THE Better Together campaign for a No vote in the independence referendum was launched yesterday with one political heavyweight, no celebrities, and a surfeit of ordinary citizens who were proud to call themselves British.
The mix was warmly welcomed by the supportive audience, with former chancellor Alistair Darling doing the heavy lifting, especially in the surprise absence of Charles Kennedy for the Liberal Democrats. Other politicians were happy to play supporting roles.
Mr Darling said no voters had a chance to make history, adding: "The truth is Scotland's future, our future and our families' future will be economically, politically, and socially stronger as a partner in the United Kingdom.
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"The truth is that this coming together of family, friends, ideas, institutions and identities is a strength, not a weakness. It is an ideal worth celebrating."
Pride of place at the launch at the Craiglockhart campus of Napier University was handed to around 40 Scots from across the country – curiously prevalent from Inverness, Wishaw and the Clyde shipyards – who testified to their attachment to the Union.
After appearing in a video and then in on-stage interviews with the best of this crop, conducted by Tory veteran Annabel Goldie and Labour newcomer Kez Dugdale, the message was good, if overdone – that people don't need the views of the celebrity tax exiles such as those wheeled out by the pro-Independence camp.
Mr Darling spoke well enough on themes of passion and patriotism, aspiration and risk, but while he promised an upbeat campaign lauding the positive aspects of the Union, the undercurrent of threat and risk was never far away.
He said: "Times are really tough at home and really uncertain, especially in Europe where all the problems of a currency union are laid bare. We need more growth, more jobs and a more prosperous Scotland.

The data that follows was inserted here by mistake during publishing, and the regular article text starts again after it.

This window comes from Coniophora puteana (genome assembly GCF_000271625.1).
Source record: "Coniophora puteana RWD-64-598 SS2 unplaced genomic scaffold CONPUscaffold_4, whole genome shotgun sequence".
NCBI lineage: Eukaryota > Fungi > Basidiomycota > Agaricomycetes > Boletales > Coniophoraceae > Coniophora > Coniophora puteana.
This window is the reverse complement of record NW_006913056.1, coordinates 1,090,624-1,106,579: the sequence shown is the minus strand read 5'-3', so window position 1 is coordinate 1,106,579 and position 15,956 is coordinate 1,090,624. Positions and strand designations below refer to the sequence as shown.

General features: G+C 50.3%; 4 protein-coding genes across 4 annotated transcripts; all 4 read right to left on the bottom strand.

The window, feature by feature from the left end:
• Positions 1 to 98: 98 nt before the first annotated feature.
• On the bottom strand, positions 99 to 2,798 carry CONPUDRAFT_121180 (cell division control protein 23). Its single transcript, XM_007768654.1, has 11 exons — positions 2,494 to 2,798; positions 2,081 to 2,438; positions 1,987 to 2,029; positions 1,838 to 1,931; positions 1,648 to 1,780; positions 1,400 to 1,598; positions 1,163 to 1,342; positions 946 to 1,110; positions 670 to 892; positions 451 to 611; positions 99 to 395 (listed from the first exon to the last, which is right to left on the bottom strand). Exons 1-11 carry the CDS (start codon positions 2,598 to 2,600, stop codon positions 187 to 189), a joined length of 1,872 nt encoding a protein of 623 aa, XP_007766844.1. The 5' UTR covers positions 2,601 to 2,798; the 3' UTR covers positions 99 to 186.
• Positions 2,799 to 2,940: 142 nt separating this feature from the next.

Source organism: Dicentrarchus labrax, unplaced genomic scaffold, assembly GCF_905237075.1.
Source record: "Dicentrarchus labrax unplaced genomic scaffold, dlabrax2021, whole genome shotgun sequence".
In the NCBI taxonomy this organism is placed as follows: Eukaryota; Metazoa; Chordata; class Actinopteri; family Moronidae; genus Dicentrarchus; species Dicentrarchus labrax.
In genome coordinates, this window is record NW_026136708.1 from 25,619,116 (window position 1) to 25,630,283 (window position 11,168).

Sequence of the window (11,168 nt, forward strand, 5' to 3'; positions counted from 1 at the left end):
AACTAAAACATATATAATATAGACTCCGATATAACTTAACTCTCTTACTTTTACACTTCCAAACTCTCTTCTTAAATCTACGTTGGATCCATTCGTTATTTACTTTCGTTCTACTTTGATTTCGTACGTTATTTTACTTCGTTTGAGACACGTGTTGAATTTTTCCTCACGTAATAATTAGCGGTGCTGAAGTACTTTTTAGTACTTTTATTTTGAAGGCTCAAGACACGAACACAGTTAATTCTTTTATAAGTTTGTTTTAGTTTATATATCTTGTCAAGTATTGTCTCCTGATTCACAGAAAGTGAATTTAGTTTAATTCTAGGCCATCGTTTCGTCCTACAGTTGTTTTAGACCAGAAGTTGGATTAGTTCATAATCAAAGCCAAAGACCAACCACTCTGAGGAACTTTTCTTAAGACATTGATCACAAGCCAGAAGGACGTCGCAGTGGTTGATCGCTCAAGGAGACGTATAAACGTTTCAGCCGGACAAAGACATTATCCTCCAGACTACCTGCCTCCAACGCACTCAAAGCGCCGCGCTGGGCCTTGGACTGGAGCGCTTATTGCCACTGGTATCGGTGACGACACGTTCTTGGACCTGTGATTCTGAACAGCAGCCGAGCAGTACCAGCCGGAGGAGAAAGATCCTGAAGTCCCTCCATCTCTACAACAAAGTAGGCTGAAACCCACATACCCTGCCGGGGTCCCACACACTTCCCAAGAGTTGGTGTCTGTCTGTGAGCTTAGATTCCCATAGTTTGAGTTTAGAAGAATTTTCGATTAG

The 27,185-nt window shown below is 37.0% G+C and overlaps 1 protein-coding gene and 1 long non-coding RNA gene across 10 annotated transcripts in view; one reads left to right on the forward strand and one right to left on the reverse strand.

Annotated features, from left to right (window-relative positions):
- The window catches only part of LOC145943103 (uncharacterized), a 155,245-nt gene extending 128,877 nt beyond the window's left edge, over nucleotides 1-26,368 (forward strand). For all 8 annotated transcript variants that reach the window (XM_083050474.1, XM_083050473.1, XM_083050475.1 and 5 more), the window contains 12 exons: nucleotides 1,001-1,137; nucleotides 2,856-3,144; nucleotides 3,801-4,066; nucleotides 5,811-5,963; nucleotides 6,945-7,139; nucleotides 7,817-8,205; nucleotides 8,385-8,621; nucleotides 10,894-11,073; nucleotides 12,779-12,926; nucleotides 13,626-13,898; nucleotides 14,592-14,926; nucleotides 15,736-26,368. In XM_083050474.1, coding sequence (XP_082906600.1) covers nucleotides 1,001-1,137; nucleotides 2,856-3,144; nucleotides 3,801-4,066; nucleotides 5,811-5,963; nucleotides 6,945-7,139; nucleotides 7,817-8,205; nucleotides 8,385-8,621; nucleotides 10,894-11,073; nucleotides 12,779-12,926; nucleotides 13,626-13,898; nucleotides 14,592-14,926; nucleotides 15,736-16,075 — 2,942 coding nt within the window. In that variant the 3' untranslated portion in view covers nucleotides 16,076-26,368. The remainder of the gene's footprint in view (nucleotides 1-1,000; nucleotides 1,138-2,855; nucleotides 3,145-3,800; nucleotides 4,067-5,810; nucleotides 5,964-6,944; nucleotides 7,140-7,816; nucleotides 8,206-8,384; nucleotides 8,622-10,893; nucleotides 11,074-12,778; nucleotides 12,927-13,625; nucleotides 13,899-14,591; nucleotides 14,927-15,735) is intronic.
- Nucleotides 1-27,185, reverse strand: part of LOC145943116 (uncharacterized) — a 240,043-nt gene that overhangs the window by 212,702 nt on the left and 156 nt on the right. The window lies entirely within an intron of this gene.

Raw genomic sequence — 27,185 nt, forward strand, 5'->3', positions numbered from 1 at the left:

"These are the issues that Scotland should be focusing on. The last things we need are the new areas of uncertainty, instability and division that separation will involve."
He added: "As Scots who do not want to be sold short, we are also entitled to ask questions of the Nationalists who want to establish a separate state, outside the United Kingdom. What have we learned in the past month about the SNP and their plans?
"It is that they have wasted almost 80 years: a party that was formed in the 1930s to achieve independence has not even done its basic homework about what independence would mean.
"They're not even tough questions. The most basic inquiries expose a basic truth. It is a gamble – a gamble with your jobs, your businesses, your savings. No-one advocating change as fundamental as this should be afraid of basic questions."
He issued a plea: "If you've never campaigned on anything before this, nothing has ever mattered as much as this. Come and get involved. If you've never even voted in an election, get registered to vote now. This isn't about voting in a government for a few years. It is about making history."
At a media conference following the launch, Mr Darling fielded questions on the structure and funding of the campaign. On structure, he said it was an amicable, no-votes affair between those involved, with no interference from their parties centrally. As for funding, he said there would be full statements of all donations, issued regularly in accordance with all current and future regulations.
On the question of the date of the referendum, he did not rise to the bait of a suggestion that the Scottish Government might delay it to clash with the 2015 General Election, calling this a "daft idea", and on a second question on enhanced devolution he remained dismissive.
The Herald pointed to the poll that showed a clear majority of Labour voters supported this, prompting him to say: "If you are going to put a second question on the ballot paper it must be specific. I don't know why the Scottish Council for Voluntary Organisations have decided to ask that question and why they have published it this morning."
The Future of Scotland group had published that 59% of Labour voters and 57% of LibDem voters backed such a second question, calling on politicians to back away from their current polarised approach.